So those donations might have saved more lives elsewhere. But I'm not chiding myself for it. Instead I am glad to see the real impact of my altruism both at home and abroad. I witness attacks on Planned Parenthood and other communities, and I want to help. That is a feeling I will celebrate, not discourage.
So what can you do to make your giving more effective?
1. Stop looking at "overhead." Start looking at impact.
It is a common and oft-discredited myth that a company's "overhead" is an indicator of financial irresponsibility. Instead of looking at Charity Navigator's almost-meaningless assessments of "Organization A spends 40% of their budget on marketing," look at 990s and annual reports to run the numbers yourself. If Organization A doubled its marketing budget last year but distributed eight times as many vaccines as a result of increased visibility and funding, then this is an organization to support: one that can achieve its goals, and continually solves for its constituents.
2. Never restrict your donations.
Under the guise of transparency and donor cultivation, some organizations will offer you the opportunity to direct your funds to a specific program of your choice. First of all, this is a red flag. No highly effective organization would allow its donors to restrict their donations right off the bat: they know that they are trustworthy and assure you that your dollars are well-spent. However, if you have the opportunity to support a specific clinic location or new initiative, always opt to designate your donation as "General support" or "General operating funds." How can you possibly know what this organization needs the most right now? If you don't trust the team with your money, don't give it to them.
3. Find an organization you care about and support it consistently.
Sustainable funding is a challenge for every organization. Yes, your $50 once per year (when you get thousands of appeals in December) does good, but not nearly as much as if you focus your efforts and dollars in one place. The Fistula Foundation, for instance, can find nine $50-donors to fund one surgical procedure, and likely count on those donors for one or two more donations in their lifetime. However, a single donor who truly cares about and understands this cause can automatically donate between $10 and $50 per month, and provide dozens of surgeries throughout their lifetime.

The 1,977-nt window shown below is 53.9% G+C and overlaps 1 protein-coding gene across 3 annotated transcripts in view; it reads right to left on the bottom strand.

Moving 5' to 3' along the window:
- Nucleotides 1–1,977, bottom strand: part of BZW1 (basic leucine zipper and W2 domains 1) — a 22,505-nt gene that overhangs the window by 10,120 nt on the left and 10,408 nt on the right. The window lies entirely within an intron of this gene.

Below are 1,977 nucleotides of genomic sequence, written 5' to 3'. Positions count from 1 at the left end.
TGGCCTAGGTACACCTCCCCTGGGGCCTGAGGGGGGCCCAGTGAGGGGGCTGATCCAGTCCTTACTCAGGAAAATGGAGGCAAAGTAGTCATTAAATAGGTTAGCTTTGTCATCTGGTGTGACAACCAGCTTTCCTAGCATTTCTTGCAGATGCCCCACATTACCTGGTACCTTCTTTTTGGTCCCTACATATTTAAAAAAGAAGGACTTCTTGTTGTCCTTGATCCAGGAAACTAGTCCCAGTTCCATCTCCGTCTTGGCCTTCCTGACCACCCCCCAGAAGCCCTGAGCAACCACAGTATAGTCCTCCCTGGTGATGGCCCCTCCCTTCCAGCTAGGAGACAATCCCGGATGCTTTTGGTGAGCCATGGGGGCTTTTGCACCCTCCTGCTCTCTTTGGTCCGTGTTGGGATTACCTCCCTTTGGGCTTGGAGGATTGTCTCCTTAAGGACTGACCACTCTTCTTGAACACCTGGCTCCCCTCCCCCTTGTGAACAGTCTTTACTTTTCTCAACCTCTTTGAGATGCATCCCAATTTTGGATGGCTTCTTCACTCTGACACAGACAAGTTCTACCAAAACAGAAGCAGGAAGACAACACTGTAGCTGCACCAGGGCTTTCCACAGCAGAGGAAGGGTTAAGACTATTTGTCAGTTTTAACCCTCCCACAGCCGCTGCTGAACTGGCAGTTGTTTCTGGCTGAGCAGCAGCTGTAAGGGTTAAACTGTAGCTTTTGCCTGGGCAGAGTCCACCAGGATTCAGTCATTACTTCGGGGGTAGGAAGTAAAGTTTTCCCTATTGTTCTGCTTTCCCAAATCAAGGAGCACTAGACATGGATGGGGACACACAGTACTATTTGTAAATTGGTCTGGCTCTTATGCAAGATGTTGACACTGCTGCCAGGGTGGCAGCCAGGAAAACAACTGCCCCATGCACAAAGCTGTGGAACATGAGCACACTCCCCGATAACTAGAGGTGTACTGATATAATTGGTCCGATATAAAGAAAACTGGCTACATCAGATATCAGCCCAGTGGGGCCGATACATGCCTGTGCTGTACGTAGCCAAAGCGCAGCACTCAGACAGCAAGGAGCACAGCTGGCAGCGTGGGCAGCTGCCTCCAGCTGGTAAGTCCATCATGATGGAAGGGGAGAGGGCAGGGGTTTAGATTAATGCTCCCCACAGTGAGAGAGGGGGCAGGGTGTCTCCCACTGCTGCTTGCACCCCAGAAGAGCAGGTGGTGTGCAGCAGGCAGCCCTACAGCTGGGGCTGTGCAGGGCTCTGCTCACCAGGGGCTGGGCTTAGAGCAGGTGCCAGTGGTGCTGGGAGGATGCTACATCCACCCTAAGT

Read more: How I pick my favorite effective charities
4. Find matching gift opportunities.
At least four of my donations were made toward the end of 2015, when gifts are often doubled in a last-minute push to meet the calendar year's budgeted goals. December 30 and 31 are consistently the biggest days of the year for charitable donations, and now that Giving Tuesday has taken off, your favorite charity has likely found a donor who will match your contribution on those days.
But there are matching opportunities all year round: your employer, for one. If you work for a large corporation, chances are good that all you need to do is fill out a form saying how much you donated to what and when, and your employer will match your gift once they verify it with your charity. Digital spaces like the Fundraise platform at AgainstMalaria.org (also highly effective, recommended by GiveWell and The Life You Can Save), often feature generous donors who will match gifts from fellow supporters around the world.